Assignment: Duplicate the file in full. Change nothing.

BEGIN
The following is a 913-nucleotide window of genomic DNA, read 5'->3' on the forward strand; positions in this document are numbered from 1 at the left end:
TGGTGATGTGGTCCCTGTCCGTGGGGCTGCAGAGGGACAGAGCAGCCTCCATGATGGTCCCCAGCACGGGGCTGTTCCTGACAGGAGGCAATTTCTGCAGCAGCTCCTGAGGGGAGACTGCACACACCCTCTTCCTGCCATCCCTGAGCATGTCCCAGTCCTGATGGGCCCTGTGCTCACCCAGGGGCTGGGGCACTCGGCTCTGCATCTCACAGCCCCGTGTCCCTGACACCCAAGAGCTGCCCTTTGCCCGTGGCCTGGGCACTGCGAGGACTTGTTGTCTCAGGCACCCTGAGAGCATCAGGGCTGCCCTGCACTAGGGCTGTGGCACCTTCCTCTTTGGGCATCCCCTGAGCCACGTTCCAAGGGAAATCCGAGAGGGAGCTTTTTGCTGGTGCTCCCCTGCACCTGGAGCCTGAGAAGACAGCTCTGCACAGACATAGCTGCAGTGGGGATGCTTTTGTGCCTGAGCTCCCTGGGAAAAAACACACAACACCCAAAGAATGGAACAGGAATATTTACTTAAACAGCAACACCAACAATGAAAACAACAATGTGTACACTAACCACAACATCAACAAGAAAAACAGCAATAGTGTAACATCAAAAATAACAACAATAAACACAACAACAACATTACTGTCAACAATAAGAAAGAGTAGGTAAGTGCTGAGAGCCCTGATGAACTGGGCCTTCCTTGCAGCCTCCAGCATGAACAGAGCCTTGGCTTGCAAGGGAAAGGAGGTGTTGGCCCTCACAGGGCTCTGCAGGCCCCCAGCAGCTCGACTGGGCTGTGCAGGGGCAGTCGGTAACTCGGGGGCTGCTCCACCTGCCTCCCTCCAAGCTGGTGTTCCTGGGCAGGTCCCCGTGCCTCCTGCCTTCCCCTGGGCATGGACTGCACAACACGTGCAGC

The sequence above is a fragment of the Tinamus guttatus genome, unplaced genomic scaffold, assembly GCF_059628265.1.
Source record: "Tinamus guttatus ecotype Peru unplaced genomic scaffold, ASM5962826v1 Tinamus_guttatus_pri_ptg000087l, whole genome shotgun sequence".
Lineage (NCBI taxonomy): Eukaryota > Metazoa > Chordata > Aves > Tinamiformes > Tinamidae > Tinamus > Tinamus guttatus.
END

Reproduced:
The following is a 913-nucleotide window of genomic DNA, read 5'->3' on the forward strand; positions in this document are numbered from 1 at the left end:
TGGTGATGTGGTCCCTGTCCGTGGGGCTGCAGAGGGACAGAGCAGCCTCCATGATGGTCCCCAGCACGGGGCTGTTCCTGACAGGAGGCAATTTCTGCAGCAGCTCCTGAGGGGAGACTGCACACACCCTCTTCCTGCCATCCCTGAGCATGTCCCAGTCCTGATGGGCCCTGTGCTCACCCAGGGGCTGGGGCACTCGGCTCTGCATCTCACAGCCCCGTGTCCCTGACACCCAAGAGCTGCCCTTTGCCCGTGGCCTGGGCACTGCGAGGACTTGTTGTCTCAGGCACCCTGAGAGCATCAGGGCTGCCCTGCACTAGGGCTGTGGCACCTTCCTCTTTGGGCATCCCCTGAGCCACGTTCCAAGGGAAATCCGAGAGGGAGCTTTTTGCTGGTGCTCCCCTGCACCTGGAGCCTGAGAAGACAGCTCTGCACAGACATAGCTGCAGTGGGGATGCTTTTGTGCCTGAGCTCCCTGGGAAAAAACACACAACACCCAAAGAATGGAACAGGAATATTTACTTAAACAGCAACACCAACAATGAAAACAACAATGTGTACACTAACCACAACATCAACAAGAAAAACAGCAATAGTGTAACATCAAAAATAACAACAATAAACACAACAACAACATTACTGTCAACAATAAGAAAGAGTAGGTAAGTGCTGAGAGCCCTGATGAACTGGGCCTTCCTTGCAGCCTCCAGCATGAACAGAGCCTTGGCTTGCAAGGGAAAGGAGGTGTTGGCCCTCACAGGGCTCTGCAGGCCCCCAGCAGCTCGACTGGGCTGTGCAGGGGCAGTCGGTAACTCGGGGGCTGCTCCACCTGCCTCCCTCCAAGCTGGTGTTCCTGGGCAGGTCCCCGTGCCTCCTGCCTTCCCCTGGGCATGGACTGCACAACACGTGCAGC

The sequence above is a fragment of the Tinamus guttatus genome, unplaced genomic scaffold, assembly GCF_059628265.1.
Source record: "Tinamus guttatus ecotype Peru unplaced genomic scaffold, ASM5962826v1 Tinamus_guttatus_pri_ptg000087l, whole genome shotgun sequence".
Lineage (NCBI taxonomy): Eukaryota > Metazoa > Chordata > Aves > Tinamiformes > Tinamidae > Tinamus > Tinamus guttatus.